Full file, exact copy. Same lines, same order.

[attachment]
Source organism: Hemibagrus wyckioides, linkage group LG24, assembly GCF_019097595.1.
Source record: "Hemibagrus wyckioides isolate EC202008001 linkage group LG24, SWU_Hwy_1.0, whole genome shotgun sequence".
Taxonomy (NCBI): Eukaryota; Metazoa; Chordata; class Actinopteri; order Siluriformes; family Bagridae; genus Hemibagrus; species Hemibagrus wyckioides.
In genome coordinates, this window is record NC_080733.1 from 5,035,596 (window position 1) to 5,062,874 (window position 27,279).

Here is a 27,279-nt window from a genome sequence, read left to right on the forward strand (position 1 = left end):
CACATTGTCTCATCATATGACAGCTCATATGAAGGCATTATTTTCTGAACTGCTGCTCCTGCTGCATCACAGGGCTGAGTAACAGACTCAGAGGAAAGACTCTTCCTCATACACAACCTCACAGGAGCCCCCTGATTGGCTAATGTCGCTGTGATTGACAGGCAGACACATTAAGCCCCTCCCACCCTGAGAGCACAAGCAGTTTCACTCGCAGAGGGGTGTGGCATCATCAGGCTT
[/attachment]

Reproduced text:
Source organism: Hemibagrus wyckioides, linkage group LG24, assembly GCF_019097595.1.
Source record: "Hemibagrus wyckioides isolate EC202008001 linkage group LG24, SWU_Hwy_1.0, whole genome shotgun sequence".
Taxonomy (NCBI): Eukaryota; Metazoa; Chordata; class Actinopteri; order Siluriformes; family Bagridae; genus Hemibagrus; species Hemibagrus wyckioides.
In genome coordinates, this window is record NC_080733.1 from 5,035,596 (window position 1) to 5,062,874 (window position 27,279).

Here is a 27,279-nt window from a genome sequence, read left to right on the forward strand (position 1 = left end):
CACATTGTCTCATCATATGACAGCTCATATGAAGGCATTATTTTCTGAACTGCTGCTCCTGCTGCATCACAGGGCTGAGTAACAGACTCAGAGGAAAGACTCTTCCTCATACACAACCTCACAGGAGCCCCCTGATTGGCTAATGTCGCTGTGATTGACAGGCAGACACATTAAGCCCCTCCCACCCTGAGAGCACAAGCAGTTTCACTCGCAGAGGGGTGTGGCATCATCAGGCTT